Rinsho Shinkeigaku (Clinical Neurology)

Case Report

Meningeal plasma cell granuloma in the early stage of relapsing polychondritis

Shintaro Hayashi, M.D., Ph.D.1)2), Norihiko Akao, M.D.3) and Koichi Okamoto, M.D., Ph.D.4)

1)Department of Neurology, Gunma Rehabilitation Hospital
2)Department of Neurology, Gunma University Graduate School of Medicine
3)Department of Neurosurgery, Numata Neurosurgery and Heart Disease Hospital
4)Geriatrics Research Institute

A 77-year-old man showed an asymptomatic meningeal lesion beneath the dura matter in the left fronto-parietal region on MRI during an examination for recurrent hoarsness. The lesion showed no gadolinium enhancement, and extended to neither the sulci nor skull. Neurological examinations revealed hoarseness, cochlear and vestibular dysfunction of the right ear, and mildly decreased Achilles tendon reflexes bilaterally. Laboratory findings showed marked inflammatory responses, but no abnormalities for LDH, IgG4, angiotensin-converting enzyme, or soluble IL-2 receptor. There was no serum monoclonal protein. Autoantibody panels in the serum were unremarkable except for an elevation of anti-type II collagen antibodies to a borderline value. Cerebrospinal fluid analysis disclosed an elevated protein concentration (152 mg/dl) and IgG index (1.41) with normal cell counts, negative results for bacterial/tubercular infection, and a normal cytology. 18F-fluorodeoxyglucose positron emission tomography showed increased uptake in the left frontal region (Max SUV: 7.54). Swelling of the vocal cord, arytenoid cartilage, false vocal cord, and vocal cord palsy on the right side were seen on laryngoscopy, all of which were ameliorated by dexamethasone administration. A meningeal biopsy contained the dura matter and arachnoid, in which a granulation composed of massive mature plasma cells with many Russel bodies, accompanied by occasional lymphocytes and histiocytes were observed. Three months after the biopsy, he developed bilateral auricular chondritis and conjunctivitis. Based on these findings, we diagnosed him with relapsing polychondritis (RP). Prednisolone administration (40 mg/day) improved the chondritis and meningeal lesion. Central nervous system involvement is rare in patients with RP, and meningeal complications, such as aseptic meningitis or pachymeningitis, are mostly observed after the diagnosis of RP. However, due to its rarity, it still remains to be clarified whether a similar pathogenesis of meningeal complications underlies RP. The present case is indicative in that predominant meningeal granuloma arose during chondritis of several portions that had gradually developed, which suggests that meningeal complications could be derived from RP.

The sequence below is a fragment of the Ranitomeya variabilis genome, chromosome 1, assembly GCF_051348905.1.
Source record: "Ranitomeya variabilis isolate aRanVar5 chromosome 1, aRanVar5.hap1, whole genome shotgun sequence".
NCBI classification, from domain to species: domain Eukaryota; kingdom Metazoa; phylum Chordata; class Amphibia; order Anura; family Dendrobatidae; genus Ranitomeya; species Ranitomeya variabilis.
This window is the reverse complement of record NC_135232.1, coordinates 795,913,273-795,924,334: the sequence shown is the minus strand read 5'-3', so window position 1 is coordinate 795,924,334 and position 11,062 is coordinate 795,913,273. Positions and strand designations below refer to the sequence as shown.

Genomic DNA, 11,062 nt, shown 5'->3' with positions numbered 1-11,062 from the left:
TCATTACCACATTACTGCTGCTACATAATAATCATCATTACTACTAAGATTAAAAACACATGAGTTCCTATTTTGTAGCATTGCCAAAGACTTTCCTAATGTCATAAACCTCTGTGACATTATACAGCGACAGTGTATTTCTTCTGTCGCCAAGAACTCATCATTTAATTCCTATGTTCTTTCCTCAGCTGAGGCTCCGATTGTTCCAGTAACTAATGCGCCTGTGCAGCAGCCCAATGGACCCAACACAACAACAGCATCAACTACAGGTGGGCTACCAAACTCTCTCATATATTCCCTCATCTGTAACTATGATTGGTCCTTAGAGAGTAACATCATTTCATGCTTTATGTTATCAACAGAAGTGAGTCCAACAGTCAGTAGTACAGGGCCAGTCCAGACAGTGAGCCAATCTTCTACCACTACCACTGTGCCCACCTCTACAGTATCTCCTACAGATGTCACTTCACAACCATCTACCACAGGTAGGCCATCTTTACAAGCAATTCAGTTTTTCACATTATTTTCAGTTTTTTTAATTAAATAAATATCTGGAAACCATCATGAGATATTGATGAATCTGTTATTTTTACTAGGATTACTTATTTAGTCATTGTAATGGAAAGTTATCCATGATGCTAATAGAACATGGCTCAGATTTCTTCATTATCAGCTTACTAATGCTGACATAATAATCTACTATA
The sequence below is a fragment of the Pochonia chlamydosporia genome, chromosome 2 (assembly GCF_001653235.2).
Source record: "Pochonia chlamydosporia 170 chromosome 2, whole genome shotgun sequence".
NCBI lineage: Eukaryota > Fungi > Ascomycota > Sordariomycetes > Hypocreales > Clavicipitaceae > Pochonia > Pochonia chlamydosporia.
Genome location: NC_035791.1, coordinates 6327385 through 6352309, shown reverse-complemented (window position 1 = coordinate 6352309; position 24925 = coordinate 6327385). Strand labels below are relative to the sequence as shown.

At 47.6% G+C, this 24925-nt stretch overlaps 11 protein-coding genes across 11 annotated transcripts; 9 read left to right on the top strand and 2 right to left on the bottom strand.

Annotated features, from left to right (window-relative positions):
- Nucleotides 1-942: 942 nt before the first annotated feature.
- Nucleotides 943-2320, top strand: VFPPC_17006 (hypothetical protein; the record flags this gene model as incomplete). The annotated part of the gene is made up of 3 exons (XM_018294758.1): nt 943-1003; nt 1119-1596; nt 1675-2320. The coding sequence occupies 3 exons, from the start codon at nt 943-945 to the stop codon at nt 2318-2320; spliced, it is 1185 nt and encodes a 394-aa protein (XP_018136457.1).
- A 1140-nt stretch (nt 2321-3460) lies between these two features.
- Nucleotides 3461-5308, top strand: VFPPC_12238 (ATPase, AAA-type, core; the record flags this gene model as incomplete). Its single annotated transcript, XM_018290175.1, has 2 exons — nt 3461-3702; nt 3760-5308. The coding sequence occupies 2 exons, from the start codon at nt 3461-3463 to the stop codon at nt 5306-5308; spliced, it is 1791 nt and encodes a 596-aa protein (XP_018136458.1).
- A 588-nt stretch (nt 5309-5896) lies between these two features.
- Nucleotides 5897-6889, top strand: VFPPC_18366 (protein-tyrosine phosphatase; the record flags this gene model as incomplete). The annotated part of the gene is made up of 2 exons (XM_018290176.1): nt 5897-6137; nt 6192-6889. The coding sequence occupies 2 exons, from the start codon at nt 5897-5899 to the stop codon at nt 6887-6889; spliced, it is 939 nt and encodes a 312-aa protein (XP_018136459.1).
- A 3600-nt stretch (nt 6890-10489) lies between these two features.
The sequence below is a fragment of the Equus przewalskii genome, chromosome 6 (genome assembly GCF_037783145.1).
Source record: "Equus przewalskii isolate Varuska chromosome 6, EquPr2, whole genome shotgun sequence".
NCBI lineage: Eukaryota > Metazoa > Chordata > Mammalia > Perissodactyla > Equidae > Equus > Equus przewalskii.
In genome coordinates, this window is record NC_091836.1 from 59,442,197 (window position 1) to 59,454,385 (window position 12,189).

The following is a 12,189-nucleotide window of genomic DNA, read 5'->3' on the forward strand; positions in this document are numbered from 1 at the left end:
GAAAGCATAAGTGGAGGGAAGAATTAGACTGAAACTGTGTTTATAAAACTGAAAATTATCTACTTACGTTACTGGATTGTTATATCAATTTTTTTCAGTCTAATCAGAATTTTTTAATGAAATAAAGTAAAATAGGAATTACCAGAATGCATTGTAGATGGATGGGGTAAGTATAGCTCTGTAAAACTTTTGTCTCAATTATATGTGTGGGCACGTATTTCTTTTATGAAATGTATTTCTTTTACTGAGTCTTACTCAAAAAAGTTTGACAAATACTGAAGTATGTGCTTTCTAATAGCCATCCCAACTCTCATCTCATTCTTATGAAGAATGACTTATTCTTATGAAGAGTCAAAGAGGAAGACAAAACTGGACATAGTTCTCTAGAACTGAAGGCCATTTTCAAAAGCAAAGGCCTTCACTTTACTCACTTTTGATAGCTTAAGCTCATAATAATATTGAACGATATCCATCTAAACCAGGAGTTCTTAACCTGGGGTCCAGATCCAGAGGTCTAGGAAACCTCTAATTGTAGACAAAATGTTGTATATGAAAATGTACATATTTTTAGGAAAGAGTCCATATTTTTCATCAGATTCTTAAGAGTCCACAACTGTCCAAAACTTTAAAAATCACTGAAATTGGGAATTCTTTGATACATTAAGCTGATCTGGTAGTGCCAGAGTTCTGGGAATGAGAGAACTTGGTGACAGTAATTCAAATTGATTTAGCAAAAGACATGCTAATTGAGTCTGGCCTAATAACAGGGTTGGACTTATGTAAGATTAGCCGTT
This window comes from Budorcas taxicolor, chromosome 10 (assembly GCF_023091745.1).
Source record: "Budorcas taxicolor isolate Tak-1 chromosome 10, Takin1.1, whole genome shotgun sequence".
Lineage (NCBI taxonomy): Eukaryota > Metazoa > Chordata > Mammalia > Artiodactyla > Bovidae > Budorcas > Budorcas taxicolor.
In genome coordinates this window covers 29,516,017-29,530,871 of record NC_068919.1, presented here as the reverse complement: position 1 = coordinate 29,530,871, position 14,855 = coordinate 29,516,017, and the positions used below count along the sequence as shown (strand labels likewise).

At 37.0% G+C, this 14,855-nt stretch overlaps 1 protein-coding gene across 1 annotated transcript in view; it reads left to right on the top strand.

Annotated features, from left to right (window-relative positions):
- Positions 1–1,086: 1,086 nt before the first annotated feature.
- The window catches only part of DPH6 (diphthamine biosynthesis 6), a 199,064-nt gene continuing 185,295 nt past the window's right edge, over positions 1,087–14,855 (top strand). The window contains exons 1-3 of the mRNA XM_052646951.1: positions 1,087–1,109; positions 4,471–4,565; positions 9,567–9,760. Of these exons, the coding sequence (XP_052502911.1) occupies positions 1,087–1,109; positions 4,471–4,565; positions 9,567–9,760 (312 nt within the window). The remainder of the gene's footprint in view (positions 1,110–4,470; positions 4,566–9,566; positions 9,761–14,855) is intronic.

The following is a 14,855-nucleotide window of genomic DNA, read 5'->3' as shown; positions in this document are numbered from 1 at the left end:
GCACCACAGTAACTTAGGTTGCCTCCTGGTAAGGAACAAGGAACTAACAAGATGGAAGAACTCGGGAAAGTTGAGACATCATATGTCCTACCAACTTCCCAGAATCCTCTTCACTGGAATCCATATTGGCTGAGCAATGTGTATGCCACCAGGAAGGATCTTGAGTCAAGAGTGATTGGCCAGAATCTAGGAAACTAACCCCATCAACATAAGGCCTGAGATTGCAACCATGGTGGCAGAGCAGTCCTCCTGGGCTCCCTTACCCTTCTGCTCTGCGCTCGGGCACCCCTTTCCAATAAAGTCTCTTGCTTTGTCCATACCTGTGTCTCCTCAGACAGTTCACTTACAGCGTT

Full Text of this Article in Japanese PDF (967K)

(CLINICA NEUROL, 57: 280|286, 2017)
key words: relapsing polychondritis, meninges, hoarseness, plasma cell, biopsy

(Received: 18-Oct-16)